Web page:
School reading program impacting thousands in Northern Nigeria

By Boco Edet Abdul, Abuja

Ten-year-old Yazidu Sahabi may be the last of 18 children in his large family but he is his father’s favorite. Sahabi’s father, Abubakar Sahabi is very hopeful that his son will become the first doctor in the family because he reads better than most of his elder siblings.

Sahabi, a primary three pupil of Nizzamiyya Islamiyya Model Primary School in Yabo local government of Nigeria’s Sokoto state, began to impress his father when he returned home with new Reading textbooks, and in the terms that followed, began to read fluently in Hausa and English languages.

His father often watches proudly and listens to him recite rhymes, sing songs and tell stories from his textbooks to other children in the neighborhood.

“When I watched him read I realized that the many hours he spent in school were worth the while. My decision to educate him is a good investment,” says Abubakar, who is a retired teacher.

How did Sahabi get there? Last year, an early grade reading program called “Let’s Read! Mu Karanta!” was introduced by the USAID-funded Northern Education Initiative Plus project in schools in Northern Nigeria’s Bauchi and Sokoto states. Sahabi was one of 668,297 children in first to third grades to begin improving their reading skills.

Reading has been a major challenge for schools in Northern Nigeria. Eighty percent of children in second and third grades in Bauchi and Sokoto states were not able to read a single word in Hausa or English according to an Early Grade Reading Assessment baseline conducted by the project in 2016.

Through the project, 9,240 teachers were equipped with practical skills to teach an early grade reading curriculum that enables children read with understanding in both Hausa and English languages by the end of third grade.

The curriculum developed by more than 100 international and local specialists has 30 individual books including teacher guides and student books with 750 lessons. Lessons contain illustrations and stories that communicate local cultural norms and values but also encourage children to think critically.

For Sahabi, it was a new experience which he embraced wholeheartedly.

“When we learn Mu Karanta! my teacher teaches us new songs, she shows us papers with drawings of different objects and their names. We identify them together. Later she reads a story and asks us questions. When we are writing in our books she goes round the classroom to help everyone,” Sahabi says. “My teacher lets us talk in class. We are so excited to contribute to the lesson.”

Zahrau Yabo is Sabi’s teacher. She also attended the same primary school as a little child and became a teacher to inspire other young girls. But it has not been a rosy journey. In her nine-year career as a teacher, she had not received any in-service training. She also struggled with the lack of teaching and learning materials and limited guidance and support for planning lessons.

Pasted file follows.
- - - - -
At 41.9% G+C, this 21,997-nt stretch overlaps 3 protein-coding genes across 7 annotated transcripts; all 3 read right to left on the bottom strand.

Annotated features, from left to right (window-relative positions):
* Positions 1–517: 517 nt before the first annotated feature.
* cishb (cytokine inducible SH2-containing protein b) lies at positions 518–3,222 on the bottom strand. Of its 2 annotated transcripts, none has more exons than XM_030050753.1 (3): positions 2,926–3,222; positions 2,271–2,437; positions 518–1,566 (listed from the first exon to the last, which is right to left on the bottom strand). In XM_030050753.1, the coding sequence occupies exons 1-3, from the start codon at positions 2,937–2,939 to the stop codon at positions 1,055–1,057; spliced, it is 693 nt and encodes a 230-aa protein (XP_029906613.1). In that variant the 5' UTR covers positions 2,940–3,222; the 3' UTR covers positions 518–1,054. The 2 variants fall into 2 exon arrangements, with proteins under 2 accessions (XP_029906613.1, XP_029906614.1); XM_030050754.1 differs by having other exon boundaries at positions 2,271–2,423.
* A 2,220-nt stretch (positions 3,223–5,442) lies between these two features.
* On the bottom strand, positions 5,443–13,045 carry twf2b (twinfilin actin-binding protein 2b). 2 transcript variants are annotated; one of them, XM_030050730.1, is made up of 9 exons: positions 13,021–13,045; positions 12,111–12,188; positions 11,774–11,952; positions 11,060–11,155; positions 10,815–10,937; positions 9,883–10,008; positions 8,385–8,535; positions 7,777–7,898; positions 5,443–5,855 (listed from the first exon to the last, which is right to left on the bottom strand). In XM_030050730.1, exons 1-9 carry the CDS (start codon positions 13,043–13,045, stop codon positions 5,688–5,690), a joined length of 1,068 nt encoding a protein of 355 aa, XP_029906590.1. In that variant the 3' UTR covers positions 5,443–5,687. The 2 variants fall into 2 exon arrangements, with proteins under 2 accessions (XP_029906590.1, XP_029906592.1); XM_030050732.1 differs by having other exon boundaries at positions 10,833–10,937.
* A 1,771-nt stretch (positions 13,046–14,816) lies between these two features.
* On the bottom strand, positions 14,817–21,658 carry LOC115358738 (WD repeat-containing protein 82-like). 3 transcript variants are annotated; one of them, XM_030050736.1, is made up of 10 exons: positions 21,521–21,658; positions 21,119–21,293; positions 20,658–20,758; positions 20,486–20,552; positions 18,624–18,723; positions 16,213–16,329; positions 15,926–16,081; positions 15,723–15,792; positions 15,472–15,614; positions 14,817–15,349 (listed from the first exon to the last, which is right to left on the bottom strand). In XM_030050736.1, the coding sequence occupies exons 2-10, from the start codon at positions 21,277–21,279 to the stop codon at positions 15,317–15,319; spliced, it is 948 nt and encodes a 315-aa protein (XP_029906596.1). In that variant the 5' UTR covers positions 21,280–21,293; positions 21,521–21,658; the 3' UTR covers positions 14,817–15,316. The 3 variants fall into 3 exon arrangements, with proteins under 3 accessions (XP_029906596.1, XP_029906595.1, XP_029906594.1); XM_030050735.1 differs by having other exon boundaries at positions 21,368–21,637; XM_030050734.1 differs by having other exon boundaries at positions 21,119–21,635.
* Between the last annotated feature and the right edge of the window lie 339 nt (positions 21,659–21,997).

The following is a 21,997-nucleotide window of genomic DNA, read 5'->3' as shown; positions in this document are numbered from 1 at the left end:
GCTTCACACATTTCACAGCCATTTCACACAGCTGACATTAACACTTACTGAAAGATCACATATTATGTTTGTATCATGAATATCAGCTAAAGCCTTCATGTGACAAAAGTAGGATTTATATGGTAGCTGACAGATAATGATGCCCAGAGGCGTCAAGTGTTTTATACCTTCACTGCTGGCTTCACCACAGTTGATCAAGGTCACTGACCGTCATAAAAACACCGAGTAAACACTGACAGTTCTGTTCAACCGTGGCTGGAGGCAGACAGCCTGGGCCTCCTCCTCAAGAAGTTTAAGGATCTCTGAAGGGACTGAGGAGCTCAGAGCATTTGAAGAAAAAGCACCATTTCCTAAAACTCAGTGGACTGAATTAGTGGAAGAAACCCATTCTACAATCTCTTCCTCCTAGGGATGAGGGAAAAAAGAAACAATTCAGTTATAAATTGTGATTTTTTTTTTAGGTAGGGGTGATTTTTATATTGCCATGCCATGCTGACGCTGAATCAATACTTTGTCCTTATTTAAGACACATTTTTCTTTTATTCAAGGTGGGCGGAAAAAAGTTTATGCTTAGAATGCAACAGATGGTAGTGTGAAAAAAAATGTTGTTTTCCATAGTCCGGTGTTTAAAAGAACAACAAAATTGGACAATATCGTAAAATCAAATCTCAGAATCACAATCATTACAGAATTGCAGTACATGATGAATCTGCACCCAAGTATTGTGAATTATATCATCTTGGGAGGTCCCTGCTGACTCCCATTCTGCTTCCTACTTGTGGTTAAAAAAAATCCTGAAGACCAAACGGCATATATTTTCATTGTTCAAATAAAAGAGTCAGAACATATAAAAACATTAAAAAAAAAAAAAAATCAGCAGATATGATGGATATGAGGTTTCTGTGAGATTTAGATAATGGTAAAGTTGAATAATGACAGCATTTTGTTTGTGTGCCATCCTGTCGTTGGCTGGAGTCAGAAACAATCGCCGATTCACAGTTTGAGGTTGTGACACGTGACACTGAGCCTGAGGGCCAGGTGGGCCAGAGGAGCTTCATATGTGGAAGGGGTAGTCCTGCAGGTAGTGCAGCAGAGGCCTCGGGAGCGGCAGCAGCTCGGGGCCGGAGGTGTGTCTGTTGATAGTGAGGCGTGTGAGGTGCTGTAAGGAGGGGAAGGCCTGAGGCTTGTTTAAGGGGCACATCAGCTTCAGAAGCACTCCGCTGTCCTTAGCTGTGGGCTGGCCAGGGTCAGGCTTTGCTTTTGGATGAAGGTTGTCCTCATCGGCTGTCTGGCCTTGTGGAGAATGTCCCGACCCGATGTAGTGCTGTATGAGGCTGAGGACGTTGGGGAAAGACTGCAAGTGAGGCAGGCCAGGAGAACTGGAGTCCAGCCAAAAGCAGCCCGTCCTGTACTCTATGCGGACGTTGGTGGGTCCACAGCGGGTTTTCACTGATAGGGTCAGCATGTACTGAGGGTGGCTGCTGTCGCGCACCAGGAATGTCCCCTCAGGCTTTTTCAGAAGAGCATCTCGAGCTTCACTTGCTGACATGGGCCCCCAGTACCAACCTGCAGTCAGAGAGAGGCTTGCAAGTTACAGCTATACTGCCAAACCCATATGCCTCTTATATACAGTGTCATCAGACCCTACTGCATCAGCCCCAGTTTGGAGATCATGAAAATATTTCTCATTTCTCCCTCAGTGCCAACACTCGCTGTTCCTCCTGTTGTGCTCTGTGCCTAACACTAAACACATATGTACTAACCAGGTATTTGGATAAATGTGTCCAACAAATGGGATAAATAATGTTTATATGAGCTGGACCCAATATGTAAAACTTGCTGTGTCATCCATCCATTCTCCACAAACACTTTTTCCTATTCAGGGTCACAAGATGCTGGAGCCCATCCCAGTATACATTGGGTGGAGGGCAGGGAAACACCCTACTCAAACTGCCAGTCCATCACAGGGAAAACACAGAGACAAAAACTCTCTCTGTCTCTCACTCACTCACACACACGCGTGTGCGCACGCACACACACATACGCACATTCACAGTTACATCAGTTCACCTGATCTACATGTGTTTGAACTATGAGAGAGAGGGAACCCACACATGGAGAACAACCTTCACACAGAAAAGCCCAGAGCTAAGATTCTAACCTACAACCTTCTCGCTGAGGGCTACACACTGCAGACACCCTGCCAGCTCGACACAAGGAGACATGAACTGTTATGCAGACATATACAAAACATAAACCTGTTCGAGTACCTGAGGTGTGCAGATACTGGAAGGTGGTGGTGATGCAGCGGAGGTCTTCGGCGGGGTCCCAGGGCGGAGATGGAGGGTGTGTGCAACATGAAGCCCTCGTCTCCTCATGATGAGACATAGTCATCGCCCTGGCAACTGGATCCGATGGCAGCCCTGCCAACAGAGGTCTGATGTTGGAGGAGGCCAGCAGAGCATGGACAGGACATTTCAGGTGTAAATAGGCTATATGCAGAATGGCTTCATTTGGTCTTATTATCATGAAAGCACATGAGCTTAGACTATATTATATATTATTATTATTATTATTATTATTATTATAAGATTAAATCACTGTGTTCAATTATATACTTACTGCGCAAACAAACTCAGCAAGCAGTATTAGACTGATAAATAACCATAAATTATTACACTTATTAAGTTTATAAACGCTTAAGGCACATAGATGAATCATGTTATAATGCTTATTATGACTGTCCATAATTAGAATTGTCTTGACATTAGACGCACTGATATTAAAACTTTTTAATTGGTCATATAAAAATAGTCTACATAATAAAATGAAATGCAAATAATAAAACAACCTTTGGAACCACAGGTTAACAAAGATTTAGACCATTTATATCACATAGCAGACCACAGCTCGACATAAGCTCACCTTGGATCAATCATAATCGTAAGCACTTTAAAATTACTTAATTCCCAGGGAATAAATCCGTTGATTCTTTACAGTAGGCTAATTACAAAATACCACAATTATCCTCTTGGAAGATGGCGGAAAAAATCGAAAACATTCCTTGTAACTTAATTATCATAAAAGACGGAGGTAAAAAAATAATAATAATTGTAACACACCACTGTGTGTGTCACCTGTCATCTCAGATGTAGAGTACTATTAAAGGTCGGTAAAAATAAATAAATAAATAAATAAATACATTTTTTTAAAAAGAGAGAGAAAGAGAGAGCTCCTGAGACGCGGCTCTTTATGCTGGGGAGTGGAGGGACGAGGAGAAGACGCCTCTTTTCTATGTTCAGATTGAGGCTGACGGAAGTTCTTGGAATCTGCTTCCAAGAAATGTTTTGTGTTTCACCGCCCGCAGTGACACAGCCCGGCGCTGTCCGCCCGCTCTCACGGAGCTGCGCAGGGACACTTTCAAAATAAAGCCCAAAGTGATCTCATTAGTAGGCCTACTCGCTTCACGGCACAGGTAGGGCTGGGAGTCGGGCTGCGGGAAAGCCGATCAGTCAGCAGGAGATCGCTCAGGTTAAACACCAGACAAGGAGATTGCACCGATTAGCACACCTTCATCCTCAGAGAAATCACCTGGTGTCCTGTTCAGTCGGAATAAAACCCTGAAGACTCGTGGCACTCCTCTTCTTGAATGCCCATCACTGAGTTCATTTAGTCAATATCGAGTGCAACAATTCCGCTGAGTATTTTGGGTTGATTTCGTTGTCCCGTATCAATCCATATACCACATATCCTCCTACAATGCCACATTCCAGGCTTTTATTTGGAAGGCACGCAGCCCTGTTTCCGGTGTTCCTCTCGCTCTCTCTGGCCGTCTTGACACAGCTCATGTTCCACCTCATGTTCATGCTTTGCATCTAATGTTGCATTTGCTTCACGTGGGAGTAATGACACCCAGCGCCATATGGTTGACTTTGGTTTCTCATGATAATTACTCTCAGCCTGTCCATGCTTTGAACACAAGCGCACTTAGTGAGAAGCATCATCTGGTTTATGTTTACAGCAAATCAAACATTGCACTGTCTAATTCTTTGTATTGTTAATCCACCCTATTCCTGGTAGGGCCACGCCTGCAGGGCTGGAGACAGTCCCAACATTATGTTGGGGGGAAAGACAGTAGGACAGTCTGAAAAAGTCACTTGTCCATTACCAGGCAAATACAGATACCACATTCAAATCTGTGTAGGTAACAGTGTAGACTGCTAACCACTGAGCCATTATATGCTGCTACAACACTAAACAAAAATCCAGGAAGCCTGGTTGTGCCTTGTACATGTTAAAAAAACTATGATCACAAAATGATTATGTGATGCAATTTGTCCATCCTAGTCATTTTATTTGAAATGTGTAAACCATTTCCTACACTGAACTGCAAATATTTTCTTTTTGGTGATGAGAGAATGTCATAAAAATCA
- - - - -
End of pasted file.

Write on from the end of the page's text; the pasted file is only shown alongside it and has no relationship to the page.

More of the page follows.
Until her Let’s Read! Mu Karanta! training on early grade reading, Yabo would enter a classroom and teach her pupils for several hours without inviting them to actively participate in lessons. She could hardly judge whether they were comprehending or not.

“The trainings changed my whole perspective to teaching. I have teacher guides with properly structured lessons.  I engage my pupils throughout the lesson. I hear their voices as much as they hear mine. It is team work,” Yabo says.

Since last year, Yabo feels there is a friendlier environment for learning in her school. “Trained teachers are excited about teaching in class because they are finding creative ways to express themselves, children want to come to school more because it is fun and parents love the textbooks.”

She also says that the stories in the Let’s Read! Mu Karanta! textbooks have improved the behavior of children.

“Children have listened to and read the stories that teach good hygiene so children now take their bath and wear neat uniforms to school. There are stories that teach good morals and the value of education so children now understand that daily attendance in school is important,” she says.

With USAID support, the Northern Education Initiative Plus in two years has already distributed 1,936,939 Reading textbooks to pupils and teachers in Bauchi and Sokoto states. The early grade reading program provides opportunities for more children in Northern Nigeria to improve their basic literacy skills and help set them on a course for better life outcomes.

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